Over in Bernal, ~OLD DEVIL MOON~ is also kicking off weekend brunch on Saturday December 9th. Chef Sarah Duncan (previously The Broken Record) is behind their new Black Magic Brunch, with $13 dishes like huevos rancheros, loco moco, shrimp and griddled grits, cheddar biscuits and gravy, and more. Most dishes include a side of smashed potatoes, fruit, or a side salad, and they are happy to offer some vegetarian options of some of the dishes. Here’s the menu. They’ll be serving Sat-Sun 11am-3pm.

You’ll also find mimosas, Bloody Marys and Marias, a michelada, a Pimm’s Cup, mai tai spritz, Negroni spritz, and Grandpa’s Coffee with Red Whale nitro cold brew, Irish cream, and a nip of Old Grand-Dad bonded bourbon. 3472 Mission St. at Cortland.


The classic two-olive martini at the just as classic Bix. Photo: Kristen Loken.


My last pizza margherita at Una Pizza Napoletana. Photo: ©

It’s that time of year again! ~BIX~ is the perfect setting for a holiday lunch, which is why they are open every weekday for lunch through Friday December 22nd. If there was ever a time for a two-martini lunch, well, this is it.

On the flip side, it’s the time of the year when ~LA TAQUERIA~ in the Mission takes a break from making us taco dorados and closes for a winter break. This year they will be closed Monday December 18th-Wednesday January 10th.

And then there’s the spot that is taking THE BIG BREAK. As you know, ~UNA PIZZA NAPOLETANA~ is closing after almost eight years of business because proprietor Anthony Mangieri is moving back to New York and opening a location in the Lower East Side. I went in for a farewell margherita last Friday, and they said they’d be open for one or two more weeks, but definitely closing before Christmas. And you’ll also want to head in early—at 7:45pm, they were counting down the final dough balls for pizzas that night. Open Wed-Sat.


The new weekend brunch at Donato & Co. includes crispy potato and cheese frico cake with poached eggs and salsa bernese. Instagram photo via @donatoandco.


Perle Wine Bar’s French spin on chicken and waffles, with a Liège waffle. Instagram photo via @perlewinebaroakland.

The 510 has a bunch of new brunches for you to check out, starting with ~DONATO & CO.~ in Berkeley, serving ciambellone, assorted pastries, and Italian-style egg dishes, including scrambled eggs with guanciale, and a potato-and-cheese frico cake with poached eggs. Chef Gianluca Guglielmi is making all kinds of breads, from ciabatta to tigella to focaccia. Available Sat-Sun 10am-3pm. (They are also serving lunch during the week 11:30am-3pm and apericena from 3pm-6pm.) Take a peek at all the menus here. 2635 Ashby Ave. at College, Berkeley.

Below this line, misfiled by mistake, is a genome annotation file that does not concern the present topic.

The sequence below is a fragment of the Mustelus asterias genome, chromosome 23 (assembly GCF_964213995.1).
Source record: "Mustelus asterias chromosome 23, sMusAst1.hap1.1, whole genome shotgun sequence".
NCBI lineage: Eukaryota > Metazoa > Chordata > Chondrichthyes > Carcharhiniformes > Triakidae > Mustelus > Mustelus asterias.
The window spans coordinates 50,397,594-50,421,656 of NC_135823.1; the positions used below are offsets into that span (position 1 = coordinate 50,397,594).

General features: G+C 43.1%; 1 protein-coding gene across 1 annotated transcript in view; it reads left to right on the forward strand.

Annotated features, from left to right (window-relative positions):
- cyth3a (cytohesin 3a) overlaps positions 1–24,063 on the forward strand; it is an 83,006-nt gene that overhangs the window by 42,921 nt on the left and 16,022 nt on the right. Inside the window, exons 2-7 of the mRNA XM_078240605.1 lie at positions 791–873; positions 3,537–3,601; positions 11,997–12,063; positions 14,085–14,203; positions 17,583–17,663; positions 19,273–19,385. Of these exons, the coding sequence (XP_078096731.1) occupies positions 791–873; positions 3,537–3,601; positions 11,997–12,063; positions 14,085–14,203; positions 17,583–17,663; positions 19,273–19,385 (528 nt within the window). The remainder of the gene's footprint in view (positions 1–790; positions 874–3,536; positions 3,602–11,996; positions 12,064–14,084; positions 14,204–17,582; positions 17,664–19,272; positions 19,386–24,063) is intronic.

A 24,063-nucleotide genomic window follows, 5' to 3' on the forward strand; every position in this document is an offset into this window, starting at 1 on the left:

Over in Montclair, chef Rob Lam has launched Sunday brunch at ~PERLE WINE BAR~, with food coma-inducing dishes like foie gras French toast and a duck rillette croque-madame. Don’t forget the Lipitor. (There are also lemon soufflé pancakes and an egg white and avocado frittata, so don’t fret.) Check out the menu. You’ll have plenty of bubbles to choose from, and cocktails like the Bix Bloody Mary and a French 75. Saturday brunch will launch in the new year. Sat 11am-3pm. 2058 Mountain Blvd. at Antioch Ct., Montclair.

Lastly, ~ALAMAR KITCHEN + BAR~ in Oakland has launched an all-day Sunday brunch from 11am-6pm. The rotating menu features new items each week, plus staples from chef Nelson German, such as braised oxtail hash with poached egg and black pepper hollandaise sauce, and Dominican eggs Benedict (think oxtail or crab on a bed of mofongo—garlicky mashed green plantains—instead of an English muffin). There’s a boozy coffee and a special cocktail inspired by a popular Dominican beverage, Morir Soñando. Chef Nelson says, “My all-day Sunday brunch pays homage to the New York City trend of late brunches where you can recover from a hangover and still roll out of bed in the afternoon without the fear of missing brunch.”

You should also know they’ll play Oakland Raiders games if they coincide with the timing of brunch. (Whether you find that to be a bonus or not is entirely up to you.) There’s also a dog-friendly patio with heaters. 100 Grand Ave. #111 at Valdez, Oakland.